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Spend on film and high-end TV production in the U.K. fell just 21 percent in 2020 compared with 2019, according to official figures released by the British Film Institute.
With the coronavirus pandemic forcing months of halted filming, particularly in the months from March 2020, the dip might have been expected to have been considerable greater. But thanks to strong first and last quarters, the overall total reached £2.84 billion ($1.6 billion), compared to 2019’s £3.6 billion.
According to the BFI, 2020 started strongly and had been heading towards a record production spend for the first quarter. But by the end of March, around the start of the first lockdown, production had suspended with only some post-production, VFX and animation able to continue.
Physical production started to resume from mid-July. With COVID-19 filming protocols in place and bolstered by the U.K. government and BFI-backed insurance scheme, the final quarter of the year saw a strong resumption in production activity, generating a £1.19 billion spend ($1.62 billion), 38 percent higher than the previous three months and the second-highest quarterly result on record.
In total across 2020, film production reached £1.36 billion ($1.85 billion) thanks to major studio titles such as The Batman, Doctor Strange in the Multiverse of Madness, Fantastic Beasts and Where to Find Them 3, Jurassic World: Dominion and The Little Mermaid. Meanwhile, spend on high-end TV — including major shows like The Witcher and Sex Education — hit £1.49 billion, only 11 percent down from 2019.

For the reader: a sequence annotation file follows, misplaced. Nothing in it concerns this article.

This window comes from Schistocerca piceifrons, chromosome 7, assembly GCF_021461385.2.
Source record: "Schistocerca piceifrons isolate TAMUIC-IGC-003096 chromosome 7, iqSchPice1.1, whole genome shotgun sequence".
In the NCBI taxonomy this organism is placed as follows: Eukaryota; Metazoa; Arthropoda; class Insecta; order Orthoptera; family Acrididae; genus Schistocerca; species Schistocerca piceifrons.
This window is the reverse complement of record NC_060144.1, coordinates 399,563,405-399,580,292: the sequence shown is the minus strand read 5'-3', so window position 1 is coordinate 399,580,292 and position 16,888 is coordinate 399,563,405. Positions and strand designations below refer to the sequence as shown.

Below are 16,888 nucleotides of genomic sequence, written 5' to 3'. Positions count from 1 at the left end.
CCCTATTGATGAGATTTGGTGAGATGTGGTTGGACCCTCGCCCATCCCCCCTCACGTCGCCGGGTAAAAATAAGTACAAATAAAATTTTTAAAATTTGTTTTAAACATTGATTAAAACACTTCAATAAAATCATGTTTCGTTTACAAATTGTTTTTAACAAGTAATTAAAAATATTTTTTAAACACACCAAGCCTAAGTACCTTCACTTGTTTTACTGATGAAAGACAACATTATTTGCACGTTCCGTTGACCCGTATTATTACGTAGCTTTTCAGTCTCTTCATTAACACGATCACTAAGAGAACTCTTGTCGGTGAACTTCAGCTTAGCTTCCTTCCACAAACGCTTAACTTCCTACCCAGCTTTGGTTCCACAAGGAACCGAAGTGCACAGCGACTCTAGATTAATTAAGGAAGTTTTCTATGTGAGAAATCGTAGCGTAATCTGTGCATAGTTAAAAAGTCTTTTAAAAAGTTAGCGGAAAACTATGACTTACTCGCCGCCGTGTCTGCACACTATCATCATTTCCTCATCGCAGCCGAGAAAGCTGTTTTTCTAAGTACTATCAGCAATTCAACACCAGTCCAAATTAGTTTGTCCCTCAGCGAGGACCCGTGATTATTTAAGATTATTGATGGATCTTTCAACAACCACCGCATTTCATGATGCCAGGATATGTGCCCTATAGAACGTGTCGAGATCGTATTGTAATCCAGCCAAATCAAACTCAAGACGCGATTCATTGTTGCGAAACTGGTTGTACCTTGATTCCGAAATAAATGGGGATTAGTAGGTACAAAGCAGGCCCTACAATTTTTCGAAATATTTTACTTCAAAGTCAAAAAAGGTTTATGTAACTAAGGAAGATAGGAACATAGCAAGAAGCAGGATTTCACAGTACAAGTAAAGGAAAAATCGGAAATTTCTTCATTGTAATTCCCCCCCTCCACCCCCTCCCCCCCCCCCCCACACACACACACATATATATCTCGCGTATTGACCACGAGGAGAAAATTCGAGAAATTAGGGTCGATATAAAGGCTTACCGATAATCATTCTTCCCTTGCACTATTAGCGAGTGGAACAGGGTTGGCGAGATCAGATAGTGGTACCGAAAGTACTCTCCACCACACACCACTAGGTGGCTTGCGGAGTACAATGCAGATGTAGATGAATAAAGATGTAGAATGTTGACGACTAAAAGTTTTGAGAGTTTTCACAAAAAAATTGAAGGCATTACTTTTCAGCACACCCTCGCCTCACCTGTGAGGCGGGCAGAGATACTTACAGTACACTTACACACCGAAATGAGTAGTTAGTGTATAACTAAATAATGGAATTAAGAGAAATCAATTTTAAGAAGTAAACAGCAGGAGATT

“After an unbelievably tough year, today’s figures show an incredibly vibrant and positive picture for film and TV in the U.K.,” said BFI chief executive Ben Roberts. “Last spring it was hard to imagine that we would be generating £1 billion worth of production activity in the final quarter which has been achieved by industry and government pulling together and the determination of our workforce to get back up and running.
Roberts added: “This sector is primed to grow with expansion underway in studios and production hot spots across the U.K., delivering more jobs and more to the economy. It’s been a challenging year for cinemas but we remain optimistic for the day when we can welcome back audiences and it’s brilliant to see some of the U.K.’s greatest talent making big pictures such as 1917 which topped the box office before the pandemic hit.”
Despite the positivity from the BFI’s results, spending on domestic British films took a major nosedive, generating a spend of just £119.5 million ($162 million), down 43 percent on 2019. For high-end TV, however, local production spend fell just 4 percent, accounting for £354 million ($485 million).
“As today’s figures show, production recovery in the U.K. is well underway and demand for content is not only still there, but in fact greater than ever before,” said Adrian Wootton, Chief Executive of the British Film Commission. “Our sector, like many, has faced unprecedented challenges, but thanks to the sheer talent of our workforce and the creative and technological innovation of our companies and infrastructure, we were swift in developing ways of continuing to produce outstanding content. Film and high-end TV have an important role to play in the U.K.’s economy, providing U.K. plc with billions of pounds into the nations and regions and supporting hundreds and thousands of jobs.”
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